Come on out to the country.Allison Mills Neal
If I was a character in a dystopian novel, I would pack my spade and run down Highway 7 to Leipers Creek Road. The protagonist lives there and she will take me in. We are acquainted having conversed about soil samples and forgotten seeds.
She is wily and stubborn in the utter sense of not giving up on anything. Her countenance speaks of wood nymph. Born at ease and in harmony with the natural cycle of things, her thirty seven years have insured a counter to this revved up world. She chooses to live simply, grow food and educate those who are open to ancient ideals like deep breathing and listening.
My fascination with Allison Mills Neal began in 2007 when she and her husband Matthew set up a vendor booth at the Franklin, Tennessee Farmers Market. This was pre-marketing era for the small southern farmer. Most were grateful to have gotten their goods harvested in time to transport and set up a fly by night situation from which to sell. Not much thought given to presentation and such in those days.
That is why the heavens parted over the Arugula Star Farm’s veggie booth decorated with elegant simplicity to the point of tears. Likely the stork dropped Allie into her parents’ East Tennessee farm from a past life where she collected information on how to proceed with intention and beauty.
A degree from Belmont in biology and chemistry and a variety of courses in environmental sciences from East Tennessee State University have enabled her to develop an array of farming episodes which in turn have engaged a public premeditated about their food choices.
An earlier quest as a personal chef led to the development of Arugula Star CSA which led to rare variety commercial sales, which led to a CSA specialization of her own design. And from a personal farm internship experience, I can vouch for the ever present teacher inside the girl ready to support farm techniques that have been thrown out with the bath water.
Allison recently birthed a new venture involving her great passion for storage crops. She finds that a winter mother load can be perfected with particular companion plants and an audience. So she is ready to share things that she knows and invites interested parties “after a lovely drive with no interstate required from Nashville, Franklin or Columbia, Tennessee” to Arugula Star’s 182 acres banked by a stream.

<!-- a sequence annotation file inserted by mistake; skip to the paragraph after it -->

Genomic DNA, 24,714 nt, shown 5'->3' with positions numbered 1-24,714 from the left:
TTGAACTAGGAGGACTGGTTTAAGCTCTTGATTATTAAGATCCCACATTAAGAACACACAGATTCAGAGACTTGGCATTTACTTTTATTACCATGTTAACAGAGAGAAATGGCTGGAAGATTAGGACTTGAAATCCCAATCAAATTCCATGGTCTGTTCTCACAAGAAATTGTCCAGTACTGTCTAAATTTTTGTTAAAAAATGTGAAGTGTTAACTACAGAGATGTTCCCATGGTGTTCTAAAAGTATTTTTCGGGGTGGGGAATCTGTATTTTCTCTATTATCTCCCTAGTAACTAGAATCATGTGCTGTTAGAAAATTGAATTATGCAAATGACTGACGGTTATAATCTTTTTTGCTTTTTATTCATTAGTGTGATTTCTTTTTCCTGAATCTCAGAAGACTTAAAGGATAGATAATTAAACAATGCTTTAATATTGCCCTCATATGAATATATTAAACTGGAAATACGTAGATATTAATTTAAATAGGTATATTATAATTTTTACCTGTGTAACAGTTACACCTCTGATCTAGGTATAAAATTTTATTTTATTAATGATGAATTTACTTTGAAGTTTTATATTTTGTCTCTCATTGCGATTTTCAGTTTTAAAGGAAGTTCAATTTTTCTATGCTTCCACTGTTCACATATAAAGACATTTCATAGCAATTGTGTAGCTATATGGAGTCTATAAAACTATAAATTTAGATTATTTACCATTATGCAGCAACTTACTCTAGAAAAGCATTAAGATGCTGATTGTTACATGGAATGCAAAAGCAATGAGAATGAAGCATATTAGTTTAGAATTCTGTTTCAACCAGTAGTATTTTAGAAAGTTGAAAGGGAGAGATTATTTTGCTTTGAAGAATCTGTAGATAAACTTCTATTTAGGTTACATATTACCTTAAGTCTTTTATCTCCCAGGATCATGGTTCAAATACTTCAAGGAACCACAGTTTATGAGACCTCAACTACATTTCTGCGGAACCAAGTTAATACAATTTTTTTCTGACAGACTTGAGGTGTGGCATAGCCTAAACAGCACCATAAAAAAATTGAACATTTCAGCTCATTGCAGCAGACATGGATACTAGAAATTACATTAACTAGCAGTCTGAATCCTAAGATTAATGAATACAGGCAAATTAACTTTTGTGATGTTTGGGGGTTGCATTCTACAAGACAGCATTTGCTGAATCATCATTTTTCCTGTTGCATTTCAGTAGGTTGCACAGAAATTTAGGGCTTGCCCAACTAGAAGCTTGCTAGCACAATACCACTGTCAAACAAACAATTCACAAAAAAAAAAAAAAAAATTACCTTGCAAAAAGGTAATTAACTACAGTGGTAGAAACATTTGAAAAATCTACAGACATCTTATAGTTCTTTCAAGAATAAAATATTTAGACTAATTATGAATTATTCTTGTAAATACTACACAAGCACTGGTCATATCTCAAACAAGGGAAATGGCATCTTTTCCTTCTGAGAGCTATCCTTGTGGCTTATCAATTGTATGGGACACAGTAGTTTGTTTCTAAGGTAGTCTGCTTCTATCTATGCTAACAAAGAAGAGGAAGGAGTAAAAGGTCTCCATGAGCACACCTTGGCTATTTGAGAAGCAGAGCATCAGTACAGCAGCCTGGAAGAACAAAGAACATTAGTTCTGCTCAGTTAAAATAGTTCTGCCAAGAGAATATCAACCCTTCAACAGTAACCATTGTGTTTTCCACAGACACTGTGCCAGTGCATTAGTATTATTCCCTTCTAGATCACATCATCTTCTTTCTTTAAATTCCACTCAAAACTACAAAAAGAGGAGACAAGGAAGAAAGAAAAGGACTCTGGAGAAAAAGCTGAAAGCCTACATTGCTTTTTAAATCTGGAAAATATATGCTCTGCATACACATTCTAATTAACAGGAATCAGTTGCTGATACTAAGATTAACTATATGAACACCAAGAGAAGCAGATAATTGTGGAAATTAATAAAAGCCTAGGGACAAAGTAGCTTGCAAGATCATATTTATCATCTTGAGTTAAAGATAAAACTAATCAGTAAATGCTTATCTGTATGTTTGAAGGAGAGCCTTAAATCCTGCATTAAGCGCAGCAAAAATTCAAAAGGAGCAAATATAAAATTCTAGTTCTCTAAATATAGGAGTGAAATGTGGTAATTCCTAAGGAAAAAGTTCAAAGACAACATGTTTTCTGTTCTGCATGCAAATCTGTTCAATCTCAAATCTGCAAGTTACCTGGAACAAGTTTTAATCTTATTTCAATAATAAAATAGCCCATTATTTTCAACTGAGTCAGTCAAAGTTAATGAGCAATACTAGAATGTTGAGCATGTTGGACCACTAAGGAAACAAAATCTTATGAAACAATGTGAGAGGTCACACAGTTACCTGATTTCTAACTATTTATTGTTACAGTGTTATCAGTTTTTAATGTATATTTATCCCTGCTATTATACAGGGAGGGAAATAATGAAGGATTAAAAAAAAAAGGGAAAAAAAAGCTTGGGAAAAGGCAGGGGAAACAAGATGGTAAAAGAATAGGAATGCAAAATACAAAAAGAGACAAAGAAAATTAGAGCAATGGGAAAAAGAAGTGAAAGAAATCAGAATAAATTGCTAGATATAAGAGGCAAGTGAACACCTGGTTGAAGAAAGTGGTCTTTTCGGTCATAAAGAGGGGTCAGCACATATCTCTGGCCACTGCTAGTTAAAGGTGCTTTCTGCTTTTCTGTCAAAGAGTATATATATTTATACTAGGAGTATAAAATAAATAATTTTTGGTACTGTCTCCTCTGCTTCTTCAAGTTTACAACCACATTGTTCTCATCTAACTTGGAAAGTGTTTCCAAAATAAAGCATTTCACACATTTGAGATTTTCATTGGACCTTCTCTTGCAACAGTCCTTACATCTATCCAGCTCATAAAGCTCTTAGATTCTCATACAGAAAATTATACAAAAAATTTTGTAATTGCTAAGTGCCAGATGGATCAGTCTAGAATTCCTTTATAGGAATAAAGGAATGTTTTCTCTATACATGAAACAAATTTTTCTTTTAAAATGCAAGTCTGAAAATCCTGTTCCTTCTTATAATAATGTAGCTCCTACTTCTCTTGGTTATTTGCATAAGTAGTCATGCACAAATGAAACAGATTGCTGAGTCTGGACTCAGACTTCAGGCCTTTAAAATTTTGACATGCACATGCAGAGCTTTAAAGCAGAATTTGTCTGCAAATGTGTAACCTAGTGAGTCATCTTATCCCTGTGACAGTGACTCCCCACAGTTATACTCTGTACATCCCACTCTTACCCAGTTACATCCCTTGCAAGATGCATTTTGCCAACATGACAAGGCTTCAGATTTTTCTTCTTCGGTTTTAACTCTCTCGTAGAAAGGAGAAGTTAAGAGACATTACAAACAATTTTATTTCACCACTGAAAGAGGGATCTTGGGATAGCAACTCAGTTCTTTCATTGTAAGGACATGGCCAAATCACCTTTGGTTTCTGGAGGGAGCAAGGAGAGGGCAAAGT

Poised to share her knowledge with families, she invokes the question – ‘what does it mean to do everything yourself?’ The ancestor bell rings. How timely. Could all that is old be new again in a culture that lost its way to nourishment?
These questions prompt me to sign up for her new idea, a first – SAP ( Shared Agricultural Program). SAP includes hands-on farm visits to Arugula Star with an eventual harvest of 21 varieties of potatoes, 8 varieties of dry beans, 12 varieties of roots and 10 varieties of garlic for those participating. The roots that are grown in the summer/fall include beets, carrots, rutabagas and turnips. They can be ordered by SAP non-participants on the website www.ArugulasStarFarm.com
“By growing your own storage crops, you can experience an old world natural cycle that was a vital part of all human being existence…growing & consuming energized, chemical free food,” says Allie.
She has wisdom to share that is not available just anywhere these days. Partakers note that important things forgotten rise when biting into a delicious dish of self seeded potatoes. “With a rhythm and a season, life becomes purposeful. Nature provides a guided path of what to eat,” says Mother Allison as she calls to her two year son Eastenn Dutch who runs free along side baby seedlings.
Potatoes with Poppy Seeds (Aloo Posto)
from A Taste of India
A favorite of Allison’s and most popular in West Bengal – wonderful with rice
1 1/2 pound of 6 firm, smallish potatoes
6 tablespoons of vegetable oil
3 whole red chiles
1/2 cup white poppy seeds ground as fine as possible
1/2 teaspoon ground tumeric
1/2 teaspoon cayenne powder
1 teaspoon salt
3 fresh hot green chilies
Peel the potatoes and cut them into 3/4 inch dice.
Heat the oil over medium heat.
When hot, put in the potatoes and fry until they are lightly browned and half cooked.
Remove from the pan.
Put the red chillies into the same oil.
As soon as they darken, put in the ground poppy seeds and 2 tablespoons of water.
Stir this paste until it turns brown.
Put in the potatoes and about 3/4 cup of water, turmeric, cayenne pepper, salt and green chillies.
Stir to mix and bring to a simmer for 5 to 10 minutes or until the potatoes are done.
*Whole chiles should only be eaten by those who know what they are doing.
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